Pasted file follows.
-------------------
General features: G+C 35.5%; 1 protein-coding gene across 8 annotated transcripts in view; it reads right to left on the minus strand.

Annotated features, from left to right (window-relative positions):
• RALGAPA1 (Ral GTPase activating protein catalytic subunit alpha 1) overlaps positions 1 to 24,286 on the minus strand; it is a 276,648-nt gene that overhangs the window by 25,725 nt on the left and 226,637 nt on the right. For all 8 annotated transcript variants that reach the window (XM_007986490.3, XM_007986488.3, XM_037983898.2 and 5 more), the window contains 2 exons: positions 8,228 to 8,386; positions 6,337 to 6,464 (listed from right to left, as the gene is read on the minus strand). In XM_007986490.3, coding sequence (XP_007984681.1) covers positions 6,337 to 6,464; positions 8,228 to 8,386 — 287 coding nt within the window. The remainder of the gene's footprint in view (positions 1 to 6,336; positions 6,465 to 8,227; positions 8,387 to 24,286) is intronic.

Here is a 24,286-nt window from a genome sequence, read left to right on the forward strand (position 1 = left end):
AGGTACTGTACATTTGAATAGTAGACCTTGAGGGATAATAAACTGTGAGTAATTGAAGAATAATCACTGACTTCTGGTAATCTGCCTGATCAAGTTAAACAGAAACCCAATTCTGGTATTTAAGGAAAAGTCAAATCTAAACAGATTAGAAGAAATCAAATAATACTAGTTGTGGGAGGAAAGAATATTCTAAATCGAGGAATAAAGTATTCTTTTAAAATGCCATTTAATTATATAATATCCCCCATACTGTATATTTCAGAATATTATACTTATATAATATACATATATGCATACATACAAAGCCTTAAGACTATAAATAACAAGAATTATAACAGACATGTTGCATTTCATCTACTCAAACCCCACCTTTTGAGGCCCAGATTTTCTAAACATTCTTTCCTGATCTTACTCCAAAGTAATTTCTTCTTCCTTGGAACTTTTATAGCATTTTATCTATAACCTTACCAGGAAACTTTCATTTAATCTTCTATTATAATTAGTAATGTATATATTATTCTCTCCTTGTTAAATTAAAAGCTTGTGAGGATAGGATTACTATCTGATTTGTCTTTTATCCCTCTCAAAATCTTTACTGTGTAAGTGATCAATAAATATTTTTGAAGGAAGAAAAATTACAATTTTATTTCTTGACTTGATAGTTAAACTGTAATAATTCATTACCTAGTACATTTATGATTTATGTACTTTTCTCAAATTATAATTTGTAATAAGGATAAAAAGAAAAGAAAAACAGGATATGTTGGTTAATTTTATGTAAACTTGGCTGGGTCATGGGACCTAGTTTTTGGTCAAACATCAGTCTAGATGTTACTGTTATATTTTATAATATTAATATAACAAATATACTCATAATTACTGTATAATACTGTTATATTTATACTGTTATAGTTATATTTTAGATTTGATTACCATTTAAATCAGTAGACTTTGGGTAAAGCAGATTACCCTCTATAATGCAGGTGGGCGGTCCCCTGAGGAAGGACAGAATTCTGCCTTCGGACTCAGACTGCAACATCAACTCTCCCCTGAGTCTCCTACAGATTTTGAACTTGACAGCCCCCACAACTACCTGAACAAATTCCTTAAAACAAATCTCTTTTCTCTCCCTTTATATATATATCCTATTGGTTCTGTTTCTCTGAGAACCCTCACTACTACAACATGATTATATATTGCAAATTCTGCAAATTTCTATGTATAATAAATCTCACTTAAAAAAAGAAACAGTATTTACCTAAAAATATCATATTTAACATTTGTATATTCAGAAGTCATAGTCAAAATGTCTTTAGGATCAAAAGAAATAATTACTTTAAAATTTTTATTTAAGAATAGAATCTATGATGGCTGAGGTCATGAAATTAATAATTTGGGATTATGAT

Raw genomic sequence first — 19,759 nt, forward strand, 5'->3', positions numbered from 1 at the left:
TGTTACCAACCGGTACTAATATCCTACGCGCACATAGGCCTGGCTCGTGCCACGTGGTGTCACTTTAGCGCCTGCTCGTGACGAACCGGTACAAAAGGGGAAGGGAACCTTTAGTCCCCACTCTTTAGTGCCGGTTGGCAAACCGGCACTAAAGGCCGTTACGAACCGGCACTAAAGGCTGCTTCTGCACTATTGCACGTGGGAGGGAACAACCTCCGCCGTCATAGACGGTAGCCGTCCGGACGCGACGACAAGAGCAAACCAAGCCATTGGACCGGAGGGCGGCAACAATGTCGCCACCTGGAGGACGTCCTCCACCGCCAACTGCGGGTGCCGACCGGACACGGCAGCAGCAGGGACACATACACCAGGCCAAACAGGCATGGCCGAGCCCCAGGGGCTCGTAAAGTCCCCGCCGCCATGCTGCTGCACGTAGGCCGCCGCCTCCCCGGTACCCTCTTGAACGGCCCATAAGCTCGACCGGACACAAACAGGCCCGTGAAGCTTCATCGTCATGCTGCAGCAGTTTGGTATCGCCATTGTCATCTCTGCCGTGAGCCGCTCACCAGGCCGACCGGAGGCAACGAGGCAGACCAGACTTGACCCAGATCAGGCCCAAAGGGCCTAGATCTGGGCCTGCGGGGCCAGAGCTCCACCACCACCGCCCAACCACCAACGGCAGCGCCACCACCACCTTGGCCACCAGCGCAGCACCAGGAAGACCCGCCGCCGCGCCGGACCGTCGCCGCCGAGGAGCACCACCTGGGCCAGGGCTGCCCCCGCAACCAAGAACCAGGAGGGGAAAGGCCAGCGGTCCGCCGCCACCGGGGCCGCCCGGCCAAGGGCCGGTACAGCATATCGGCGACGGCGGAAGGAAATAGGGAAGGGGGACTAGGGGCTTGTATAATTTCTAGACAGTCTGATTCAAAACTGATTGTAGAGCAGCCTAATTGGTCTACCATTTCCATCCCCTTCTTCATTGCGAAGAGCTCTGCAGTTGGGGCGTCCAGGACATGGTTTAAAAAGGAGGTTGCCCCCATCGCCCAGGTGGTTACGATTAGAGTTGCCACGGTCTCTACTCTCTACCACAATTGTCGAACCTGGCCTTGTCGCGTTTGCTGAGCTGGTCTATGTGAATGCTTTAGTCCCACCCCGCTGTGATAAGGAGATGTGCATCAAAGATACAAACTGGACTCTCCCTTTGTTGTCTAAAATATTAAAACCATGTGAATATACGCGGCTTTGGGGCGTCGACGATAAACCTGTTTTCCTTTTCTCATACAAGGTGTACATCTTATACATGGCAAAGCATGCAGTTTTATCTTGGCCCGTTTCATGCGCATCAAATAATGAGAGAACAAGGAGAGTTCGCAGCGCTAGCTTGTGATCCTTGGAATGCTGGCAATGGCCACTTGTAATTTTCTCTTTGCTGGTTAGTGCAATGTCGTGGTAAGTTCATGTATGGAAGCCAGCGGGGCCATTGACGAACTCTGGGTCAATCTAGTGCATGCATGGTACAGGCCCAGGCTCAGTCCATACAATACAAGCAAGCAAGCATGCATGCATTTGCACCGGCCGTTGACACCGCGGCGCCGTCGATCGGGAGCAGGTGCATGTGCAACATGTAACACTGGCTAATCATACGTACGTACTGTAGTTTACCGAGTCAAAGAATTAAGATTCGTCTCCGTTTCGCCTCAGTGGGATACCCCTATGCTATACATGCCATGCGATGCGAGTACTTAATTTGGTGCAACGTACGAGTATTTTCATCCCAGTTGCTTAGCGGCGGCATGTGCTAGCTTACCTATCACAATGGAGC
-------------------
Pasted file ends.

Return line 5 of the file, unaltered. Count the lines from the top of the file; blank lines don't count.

AGGTACTGTACATTTGAATAGTAGACCTTGAGGGATAATAAACTGTGAGTAATTGAAGAATAATCACTGACTTCTGGTAATCTGCCTGATCAAGTTAAACAGAAACCCAATTCTGGTATTTAAGGAAAAGTCAAATCTAAACAGATTAGAAGAAATCAAATAATACTAGTTGTGGGAGGAAAGAATATTCTAAATCGAGGAATAAAGTATTCTTTTAAAATGCCATTTAATTATATAATATCCCCCATACTGTATATTTCAGAATATTATACTTATATAATATACATATATGCATACATACAAAGCCTTAAGACTATAAATAACAAGAATTATAACAGACATGTTGCATTTCATCTACTCAAACCCCACCTTTTGAGGCCCAGATTTTCTAAACATTCTTTCCTGATCTTACTCCAAAGTAATTTCTTCTTCCTTGGAACTTTTATAGCATTTTATCTATAACCTTACCAGGAAACTTTCATTTAATCTTCTATTATAATTAGTAATGTATATATTATTCTCTCCTTGTTAAATTAAAAGCTTGTGAGGATAGGATTACTATCTGATTTGTCTTTTATCCCTCTCAAAATCTTTACTGTGTAAGTGATCAATAAATATTTTTGAAGGAAGAAAAATTACAATTTTATTTCTTGACTTGATAGTTAAACTGTAATAATTCATTACCTAGTACATTTATGATTTATGTACTTTTCTCAAATTATAATTTGTAATAAGGATAAAAAGAAAAGAAAAACAGGATATGTTGGTTAATTTTATGTAAACTTGGCTGGGTCATGGGACCTAGTTTTTGGTCAAACATCAGTCTAGATGTTACTGTTATATTTTATAATATTAATATAACAAATATACTCATAATTACTGTATAATACTGTTATATTTATACTGTTATAGTTATATTTTAGATTTGATTACCATTTAAATCAGTAGACTTTGGGTAAAGCAGATTACCCTCTATAATGCAGGTGGGCGGTCCCCTGAGGAAGGACAGAATTCTGCCTTCGGACTCAGACTGCAACATCAACTCTCCCCTGAGTCTCCTACAGATTTTGAACTTGACAGCCCCCACAACTACCTGAACAAATTCCTTAAAACAAATCTCTTTTCTCTCCCTTTATATATATATCCTATTGGTTCTGTTTCTCTGAGAACCCTCACTACTACAACATGATTATATATTGCAAATTCTGCAAATTTCTATGTATAATAAATCTCACTTAAAAAAAGAAACAGTATTTACCTAAAAATATCATATTTAACATTTGTATATTCAGAAGTCATAGTCAAAATGTCTTTAGGATCAAAAGAAATAATTACTTTAAAATTTTTATTTAAGAATAGAATCTATGATGGCTGAGGTCATGAAATTAATAATTTGGGATTATGAT